“I haven’t experienced anything quite the same as when you’re on stage, in a private moment with another actor and a full audience watching you, but nothing else matters,” she said.

“You’re making eye contact, you’re connected with each other and you know that you are present in this moment and it doesn’t matter what happens. Someone could forget their line or the lights could shut off, but we trust each other because we’re each fully there to support the other and we’re both telling a story.”

Aware that acting is a precarious profession, Tyson enjoys the challenges it presents.

“I love the complexity of it. On the outside it looks like you’re not really doing anything, but that’s only if you’re doing it well – because everything is a choice (even the way you breathe!) and that’s what makes every performance and performer so unique,” she said.

From left, director Dennis Hilton-Reid, playwright Lynn Nottage and actress Caitlin Tyson.
From left, director Dennis Hilton-Reid, playwright Lynn Nottage and actress Caitlin Tyson.

Tyson’s narrative arc

Born in Miami to Catherine and the late David Lee Tyson, the actress grew up in Cayman. Her dual nationality means she identifies with both cultures, yet even this has its contradictions.

“I think there’s something about being an outsider looking in that propels people towards the arts because you can observe and become a vessel in which art and different stories can flow through you,” she said.

Coming from a tight-knit family, she misses Cayman and gets back whenever she can,

“I’ve embraced my Caymanian heritage so much more from living abroad,” Tyson said.

“So whenever I’m feeling overwhelmed or homesick, my boyfriend and I will make some stew chicken and cassava cake and live-stream Cayman radio stations.”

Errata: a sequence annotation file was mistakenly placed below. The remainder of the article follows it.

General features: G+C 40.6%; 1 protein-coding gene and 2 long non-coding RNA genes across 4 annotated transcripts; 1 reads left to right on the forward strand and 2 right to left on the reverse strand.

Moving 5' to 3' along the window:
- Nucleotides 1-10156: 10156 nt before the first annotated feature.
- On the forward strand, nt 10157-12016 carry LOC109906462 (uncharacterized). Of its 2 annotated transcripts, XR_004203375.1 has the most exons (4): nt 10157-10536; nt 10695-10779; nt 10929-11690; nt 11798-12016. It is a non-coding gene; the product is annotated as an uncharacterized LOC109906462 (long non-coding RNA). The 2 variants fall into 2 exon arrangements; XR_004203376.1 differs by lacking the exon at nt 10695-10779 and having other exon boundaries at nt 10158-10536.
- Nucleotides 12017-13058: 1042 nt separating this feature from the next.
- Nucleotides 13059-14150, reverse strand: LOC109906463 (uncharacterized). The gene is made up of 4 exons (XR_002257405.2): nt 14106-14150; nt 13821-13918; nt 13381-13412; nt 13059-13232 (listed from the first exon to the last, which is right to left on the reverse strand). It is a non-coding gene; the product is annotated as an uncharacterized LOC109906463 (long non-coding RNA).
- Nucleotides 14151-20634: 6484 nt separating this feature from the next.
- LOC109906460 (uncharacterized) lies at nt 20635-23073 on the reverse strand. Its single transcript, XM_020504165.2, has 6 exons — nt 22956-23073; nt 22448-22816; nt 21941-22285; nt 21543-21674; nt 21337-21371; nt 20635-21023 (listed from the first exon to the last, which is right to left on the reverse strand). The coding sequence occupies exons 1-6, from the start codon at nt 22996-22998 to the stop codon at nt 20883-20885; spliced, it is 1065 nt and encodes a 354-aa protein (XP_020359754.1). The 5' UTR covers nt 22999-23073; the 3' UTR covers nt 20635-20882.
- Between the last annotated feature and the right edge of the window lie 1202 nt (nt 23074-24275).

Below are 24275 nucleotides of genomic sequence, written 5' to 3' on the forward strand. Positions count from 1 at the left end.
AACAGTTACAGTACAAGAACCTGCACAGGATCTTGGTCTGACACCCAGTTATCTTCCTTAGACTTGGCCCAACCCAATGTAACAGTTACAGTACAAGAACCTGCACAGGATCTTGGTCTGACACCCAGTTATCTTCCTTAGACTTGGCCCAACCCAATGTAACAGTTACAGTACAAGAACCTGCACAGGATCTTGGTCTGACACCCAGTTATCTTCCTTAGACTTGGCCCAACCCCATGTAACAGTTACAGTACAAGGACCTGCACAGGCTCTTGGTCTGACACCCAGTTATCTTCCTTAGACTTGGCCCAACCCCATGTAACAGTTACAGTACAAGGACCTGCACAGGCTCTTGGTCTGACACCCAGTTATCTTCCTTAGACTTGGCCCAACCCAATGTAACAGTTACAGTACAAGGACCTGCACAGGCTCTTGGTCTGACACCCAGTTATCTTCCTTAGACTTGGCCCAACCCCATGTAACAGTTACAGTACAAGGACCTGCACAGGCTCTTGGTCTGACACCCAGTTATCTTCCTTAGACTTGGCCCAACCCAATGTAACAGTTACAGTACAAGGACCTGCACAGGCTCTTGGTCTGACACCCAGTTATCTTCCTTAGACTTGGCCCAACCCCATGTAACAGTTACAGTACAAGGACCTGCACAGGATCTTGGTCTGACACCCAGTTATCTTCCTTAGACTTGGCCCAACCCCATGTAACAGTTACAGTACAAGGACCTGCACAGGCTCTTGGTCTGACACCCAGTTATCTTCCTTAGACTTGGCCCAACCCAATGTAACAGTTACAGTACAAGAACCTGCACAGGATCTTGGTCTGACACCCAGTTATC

Tyson attended Cayman Academy SDA school, Leading Edge and John Gray high schools, and Cayman Islands Further Education Centre before studying at University College of the Cayman Islands for an associate degree in arts in literary studies. While at UCCI, she honed her acting chops, taking plenty of extracurricular work, including choir, piano, steel pan, dancing and choreography with the UCCI dancers. Throughout middle and high school, she was a member of KRI Performing Arts School.

Tyson debuted her solo acting at the Annual XPosition of the Arts organized by the New Self-Help Community Foundation. Featuring in those shows made Tyson step out of her comfort zone and eased her into portraying a role in front of an audience.

A former member of Radio Cayman’s Youth Flex radio show, she also appeared as Dynamite in Cayman Drama Society’s production of “Hairspray.”


Aside from possibly returning to college in the fall, the actress has been busy “writing and creating [my] own work.”

“What I’ve found during my training is that I enjoy being a vessel to tell really important and sometimes uncomfortable narratives,” she said.

“I love work that is engaging and entertaining but also didactic because I feel so much more rewarded when the audience leaves with new information, new ideas and new questions. I think art should challenge us.

“In my career, I’d like to play more of these strong, driven characters because I have to find that strength in myself to play it truthfully. And it’s also fun to be a little wicked and crazy and then go back to everyday life,” she added.